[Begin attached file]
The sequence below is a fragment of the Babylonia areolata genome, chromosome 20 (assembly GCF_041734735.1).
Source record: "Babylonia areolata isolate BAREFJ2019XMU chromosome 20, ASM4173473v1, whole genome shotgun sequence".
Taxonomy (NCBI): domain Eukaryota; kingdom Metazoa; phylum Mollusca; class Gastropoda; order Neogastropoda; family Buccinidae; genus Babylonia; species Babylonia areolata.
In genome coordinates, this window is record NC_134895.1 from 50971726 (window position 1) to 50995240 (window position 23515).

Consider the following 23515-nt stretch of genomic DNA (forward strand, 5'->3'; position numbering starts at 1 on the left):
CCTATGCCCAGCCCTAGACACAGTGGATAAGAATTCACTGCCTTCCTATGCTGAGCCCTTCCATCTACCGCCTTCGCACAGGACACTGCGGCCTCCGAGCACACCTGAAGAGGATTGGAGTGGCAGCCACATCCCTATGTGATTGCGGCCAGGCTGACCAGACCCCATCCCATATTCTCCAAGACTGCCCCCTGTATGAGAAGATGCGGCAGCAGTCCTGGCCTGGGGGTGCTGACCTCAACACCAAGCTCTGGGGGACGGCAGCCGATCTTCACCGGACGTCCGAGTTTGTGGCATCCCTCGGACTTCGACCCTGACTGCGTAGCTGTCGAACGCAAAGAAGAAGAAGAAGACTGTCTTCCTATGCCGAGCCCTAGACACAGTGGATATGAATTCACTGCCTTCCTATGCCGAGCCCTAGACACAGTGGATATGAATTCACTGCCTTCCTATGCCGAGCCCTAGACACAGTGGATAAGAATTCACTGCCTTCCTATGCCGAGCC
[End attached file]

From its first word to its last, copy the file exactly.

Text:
The sequence below is a fragment of the Babylonia areolata genome, chromosome 20 (assembly GCF_041734735.1).
Source record: "Babylonia areolata isolate BAREFJ2019XMU chromosome 20, ASM4173473v1, whole genome shotgun sequence".
Taxonomy (NCBI): domain Eukaryota; kingdom Metazoa; phylum Mollusca; class Gastropoda; order Neogastropoda; family Buccinidae; genus Babylonia; species Babylonia areolata.
In genome coordinates, this window is record NC_134895.1 from 50971726 (window position 1) to 50995240 (window position 23515).

Consider the following 23515-nt stretch of genomic DNA (forward strand, 5'->3'; position numbering starts at 1 on the left):
CCTATGCCCAGCCCTAGACACAGTGGATAAGAATTCACTGCCTTCCTATGCTGAGCCCTTCCATCTACCGCCTTCGCACAGGACACTGCGGCCTCCGAGCACACCTGAAGAGGATTGGAGTGGCAGCCACATCCCTATGTGATTGCGGCCAGGCTGACCAGACCCCATCCCATATTCTCCAAGACTGCCCCCTGTATGAGAAGATGCGGCAGCAGTCCTGGCCTGGGGGTGCTGACCTCAACACCAAGCTCTGGGGGACGGCAGCCGATCTTCACCGGACGTCCGAGTTTGTGGCATCCCTCGGACTTCGACCCTGACTGCGTAGCTGTCGAACGCAAAGAAGAAGAAGAAGACTGTCTTCCTATGCCGAGCCCTAGACACAGTGGATATGAATTCACTGCCTTCCTATGCCGAGCCCTAGACACAGTGGATATGAATTCACTGCCTTCCTATGCCGAGCCCTAGACACAGTGGATAAGAATTCACTGCCTTCCTATGCCGAGCC